7 times new technology changed the F1 game
Technological advances in Formula One have been as important as who's behind the wheel. Discover some of the most important changes to affect the sport over the years.
Since its inception as a conduit for drivers' bragging rights, Formula One has become the automotive NASA, the unofficial collective home of research and development for the motor industry. F1 cars are now labs on slicks in which new driving technologies are invented, refined, and perfected. Many of these innovations had a limited shelf life, as the rules of F1 are updated to balance performance and reliance on driver skill with safety and the viewer experience, to keep the sport from turning into less violent, more boring version of Robot Wars. Nevertheless, the technological arms race is as much a part of the sport as chequered flags and ineffectively sprayed champagne – here we take a look at the sport's greatest game-changers.
Back in the early days of motorsports, man's attitude to engine placement was unchanged since the chariot, with all the horsepower placed front and centre. This made logical sense, but drivers quickly found this led to understeer at high speeds. In 1957, the Cooper team switched the paradigm, with the engine sandwiched behind driver but ahead of the rear axle, to provide more even weight distribution. The new architecture was seen as suspiciously radical at the time, but following Jack Brabham's back-to-back championship wins in 1959 and 1960, all manufacturers switched to the new standard layout for the 1961 season.
Until the early 1960s, all F1 cars were constructed using a traditional space-frame design. In 1962, Lotus introduced the revolutionary aluminium sheet monocoque, ditching the load-bearing internal frame, and making the car effectively one large body panel, which distributes tension and compression across its surface. Inspired by aircraft design, this all-skin, no-skeleton design dramatically reduced weight, massively improving acceleration, top speeds and fuel efficiency. The concept reached its conclusion in 1981, with McLaren's unveiling of the championship-winning MP4/1, the first carbon fibre-reinforced polymer chassis (later the inspiration for McLaren's F1, the first production car with a carbon fibre monocoque).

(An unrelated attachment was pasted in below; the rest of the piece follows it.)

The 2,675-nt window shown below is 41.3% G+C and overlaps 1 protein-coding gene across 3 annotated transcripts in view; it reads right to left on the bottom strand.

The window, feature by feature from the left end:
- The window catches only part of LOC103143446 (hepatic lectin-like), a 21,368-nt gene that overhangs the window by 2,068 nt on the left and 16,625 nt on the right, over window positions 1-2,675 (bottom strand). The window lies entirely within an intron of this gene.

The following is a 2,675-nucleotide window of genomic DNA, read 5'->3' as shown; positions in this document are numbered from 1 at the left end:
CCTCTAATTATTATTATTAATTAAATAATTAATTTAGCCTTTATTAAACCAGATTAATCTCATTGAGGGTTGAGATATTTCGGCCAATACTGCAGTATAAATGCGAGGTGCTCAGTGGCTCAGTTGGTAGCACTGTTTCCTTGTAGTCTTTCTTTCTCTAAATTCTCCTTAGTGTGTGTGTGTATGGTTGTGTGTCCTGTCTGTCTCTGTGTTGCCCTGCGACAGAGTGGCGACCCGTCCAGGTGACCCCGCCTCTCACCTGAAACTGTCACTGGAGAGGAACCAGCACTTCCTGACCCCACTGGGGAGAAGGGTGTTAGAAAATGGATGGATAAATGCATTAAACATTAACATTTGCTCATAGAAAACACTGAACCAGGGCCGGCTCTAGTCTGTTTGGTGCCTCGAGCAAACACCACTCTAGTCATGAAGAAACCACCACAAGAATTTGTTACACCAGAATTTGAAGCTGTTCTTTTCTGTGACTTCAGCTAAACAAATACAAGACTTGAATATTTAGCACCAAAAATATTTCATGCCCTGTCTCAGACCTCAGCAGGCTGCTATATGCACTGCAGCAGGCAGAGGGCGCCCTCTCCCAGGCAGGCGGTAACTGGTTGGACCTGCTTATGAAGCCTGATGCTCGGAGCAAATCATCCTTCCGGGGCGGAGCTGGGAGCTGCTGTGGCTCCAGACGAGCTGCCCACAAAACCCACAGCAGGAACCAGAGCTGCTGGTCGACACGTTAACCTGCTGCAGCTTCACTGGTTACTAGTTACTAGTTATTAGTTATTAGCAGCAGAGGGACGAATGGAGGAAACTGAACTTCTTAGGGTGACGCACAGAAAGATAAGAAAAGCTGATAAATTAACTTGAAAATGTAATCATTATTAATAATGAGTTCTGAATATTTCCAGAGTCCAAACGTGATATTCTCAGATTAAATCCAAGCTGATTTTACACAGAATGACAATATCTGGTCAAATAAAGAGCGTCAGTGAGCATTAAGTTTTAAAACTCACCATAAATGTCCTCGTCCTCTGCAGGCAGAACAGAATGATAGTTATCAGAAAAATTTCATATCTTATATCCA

Arguably the gatekeeper of the modern era of F1, active suspension was F1's first legal electronic driving aid. First developed by Peter Wright of Lotus, and introduced in 1982 with the Lotus F1, it was most famously employed by Ayrton Senna in his 1987 Monaco GP victory. Using a synthetic spring linked to electronic monitors, active suspension could better control the car's massive downforces and compensate for conditions. Using data collected from each of the major circuits, active suspension could be programmed to effectively predict the road ahead, and adjust the car's suspension accordingly. The system ensured a constant ride height and maximised grip and aerodynamic efficiency. Unfortunately, it also minimised the fun of watching F1, and the tech was retired in 1994.